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Death Penalty Upheld in China for Canadian Man

Country appears to be pressuring Canada to release Huawei exec
By Newser Editors and Wire Services
Posted Aug 10, 2021 2:02 AM CDT
China Upholds Canadian's Death Sentence
A man rides a scooter across an intersection near the Canadian Embassy in Beijing, Tuesday, Aug. 10, 2021.   (AP Photo/Mark Schiefelbein)

(Newser) – A Chinese court on Tuesday rejected a Canadian drug convict's appeal of a death sentence in what appeared to be an effort to step up pressure on Canada to release a detained executive of tech giant Huawei, the AP reports. The Canadian government condemned the ruling and appealed to China to grant clemency to Robert Schellenberg. His sentence was abruptly increased from a 15-year prison term to death after the Dec. 1, 2018, arrest of Meng Wanzhou on US charges related to possible dealings with Iran. In separate cases, two other Canadians, a former diplomat and an entrepreneur, were arrested on spying charges as China demanded Meng's release. The Higher People’s Court of Liaoning Province in the northeast rejected Schellenberg's appeal and sent the case to the Chinese supreme court for review, as is required by law before death sentences can be carried out.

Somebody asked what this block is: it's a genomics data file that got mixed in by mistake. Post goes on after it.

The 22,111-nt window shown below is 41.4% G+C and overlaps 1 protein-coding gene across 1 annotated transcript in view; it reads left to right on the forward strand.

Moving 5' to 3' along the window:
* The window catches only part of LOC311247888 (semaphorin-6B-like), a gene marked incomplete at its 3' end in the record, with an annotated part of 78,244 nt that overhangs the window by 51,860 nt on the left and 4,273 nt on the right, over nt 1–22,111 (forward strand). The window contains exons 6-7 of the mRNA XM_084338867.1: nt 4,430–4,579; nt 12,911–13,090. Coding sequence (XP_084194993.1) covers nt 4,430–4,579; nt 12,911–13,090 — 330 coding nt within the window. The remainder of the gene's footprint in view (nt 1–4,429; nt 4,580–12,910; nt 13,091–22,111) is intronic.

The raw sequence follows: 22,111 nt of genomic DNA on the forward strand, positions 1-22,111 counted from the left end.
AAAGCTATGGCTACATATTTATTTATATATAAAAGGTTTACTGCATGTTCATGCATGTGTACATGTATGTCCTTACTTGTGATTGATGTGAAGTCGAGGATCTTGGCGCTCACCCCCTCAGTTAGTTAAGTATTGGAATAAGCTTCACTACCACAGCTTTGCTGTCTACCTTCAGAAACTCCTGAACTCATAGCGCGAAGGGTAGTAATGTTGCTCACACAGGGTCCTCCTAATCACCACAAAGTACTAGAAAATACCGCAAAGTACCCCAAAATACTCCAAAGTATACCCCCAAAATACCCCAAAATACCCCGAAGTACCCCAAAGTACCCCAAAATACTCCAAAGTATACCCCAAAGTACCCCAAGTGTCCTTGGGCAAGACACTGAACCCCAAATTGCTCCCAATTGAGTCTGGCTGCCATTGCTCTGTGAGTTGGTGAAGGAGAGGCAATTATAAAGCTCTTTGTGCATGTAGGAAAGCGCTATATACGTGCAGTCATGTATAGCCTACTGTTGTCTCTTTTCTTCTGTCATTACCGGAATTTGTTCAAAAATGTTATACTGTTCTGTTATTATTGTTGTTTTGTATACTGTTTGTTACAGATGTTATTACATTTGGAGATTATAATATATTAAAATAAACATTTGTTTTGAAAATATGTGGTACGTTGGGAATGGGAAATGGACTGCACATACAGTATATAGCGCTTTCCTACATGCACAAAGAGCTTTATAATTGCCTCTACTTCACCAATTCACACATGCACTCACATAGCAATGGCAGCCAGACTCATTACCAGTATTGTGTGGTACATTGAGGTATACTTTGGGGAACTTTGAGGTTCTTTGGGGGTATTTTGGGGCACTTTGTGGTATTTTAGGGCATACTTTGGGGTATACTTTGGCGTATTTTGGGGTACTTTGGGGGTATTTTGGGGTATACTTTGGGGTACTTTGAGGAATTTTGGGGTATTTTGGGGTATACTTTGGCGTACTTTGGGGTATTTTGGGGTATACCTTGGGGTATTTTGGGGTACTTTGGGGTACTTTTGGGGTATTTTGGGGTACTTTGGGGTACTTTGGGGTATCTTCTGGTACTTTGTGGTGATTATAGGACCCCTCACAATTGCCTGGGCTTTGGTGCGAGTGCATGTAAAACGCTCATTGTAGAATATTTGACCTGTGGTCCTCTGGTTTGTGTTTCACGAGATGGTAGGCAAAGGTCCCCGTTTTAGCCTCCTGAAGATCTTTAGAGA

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“We condemn the verdict in the strongest possible terms and call on China to grant Robert clemency,” the Canadian ambassador to Beijing, Dominic Barton, told reporters. He criticized the penalty as “cruel and inhumane.” “His retrial and subsequent sentence were arbitrary," Barton said by phone from the northeastern city of Shenyang, where he attended the appeals court hearing. Schellenberg was convicted of smuggling 448 pounds of methamphetamine, according to the court. He was sentenced in November 2018 to 15 years and resentenced to death in January 2019 after a one-day retrial. The United States wants the Huawei executive, Meng, who is the company founder's daughter, extradited to face charges she lied to banks in Hong Kong in connection with dealings with Iran that might violate trade sanctions. A Canadian judge will hear final arguments in the next few weeks over whether she should be extradited. She has been living under house arrest in Vancouver.

(Read more China stories.)

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